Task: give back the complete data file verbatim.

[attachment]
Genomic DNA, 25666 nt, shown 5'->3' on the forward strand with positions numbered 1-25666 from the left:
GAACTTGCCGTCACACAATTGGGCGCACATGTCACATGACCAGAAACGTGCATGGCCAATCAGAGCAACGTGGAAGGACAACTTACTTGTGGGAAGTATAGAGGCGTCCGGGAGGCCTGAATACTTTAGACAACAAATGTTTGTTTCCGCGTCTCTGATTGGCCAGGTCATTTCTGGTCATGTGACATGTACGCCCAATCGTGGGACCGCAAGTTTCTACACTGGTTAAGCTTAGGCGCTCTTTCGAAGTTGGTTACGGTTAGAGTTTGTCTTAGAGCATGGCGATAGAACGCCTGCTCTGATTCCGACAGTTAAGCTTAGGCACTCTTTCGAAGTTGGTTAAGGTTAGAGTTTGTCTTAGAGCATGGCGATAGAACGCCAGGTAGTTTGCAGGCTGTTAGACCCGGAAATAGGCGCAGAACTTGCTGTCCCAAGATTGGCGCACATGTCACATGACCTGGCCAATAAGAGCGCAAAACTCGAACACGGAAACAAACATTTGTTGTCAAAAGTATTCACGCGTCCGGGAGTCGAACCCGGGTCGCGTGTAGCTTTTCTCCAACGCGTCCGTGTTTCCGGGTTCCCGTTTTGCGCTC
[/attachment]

Genomic DNA, 25666 nt, shown 5'->3' on the forward strand with positions numbered 1-25666 from the left:
GAACTTGCCGTCACACAATTGGGCGCACATGTCACATGACCAGAAACGTGCATGGCCAATCAGAGCAACGTGGAAGGACAACTTACTTGTGGGAAGTATAGAGGCGTCCGGGAGGCCTGAATACTTTAGACAACAAATGTTTGTTTCCGCGTCTCTGATTGGCCAGGTCATTTCTGGTCATGTGACATGTACGCCCAATCGTGGGACCGCAAGTTTCTACACTGGTTAAGCTTAGGCGCTCTTTCGAAGTTGGTTACGGTTAGAGTTTGTCTTAGAGCATGGCGATAGAACGCCTGCTCTGATTCCGACAGTTAAGCTTAGGCACTCTTTCGAAGTTGGTTAAGGTTAGAGTTTGTCTTAGAGCATGGCGATAGAACGCCAGGTAGTTTGCAGGCTGTTAGACCCGGAAATAGGCGCAGAACTTGCTGTCCCAAGATTGGCGCACATGTCACATGACCTGGCCAATAAGAGCGCAAAACTCGAACACGGAAACAAACATTTGTTGTCAAAAGTATTCACGCGTCCGGGAGTCGAACCCGGGTCGCGTGTAGCTTTTCTCCAACGCGTCCGTGTTTCCGGGTTCCCGTTTTGCGCTC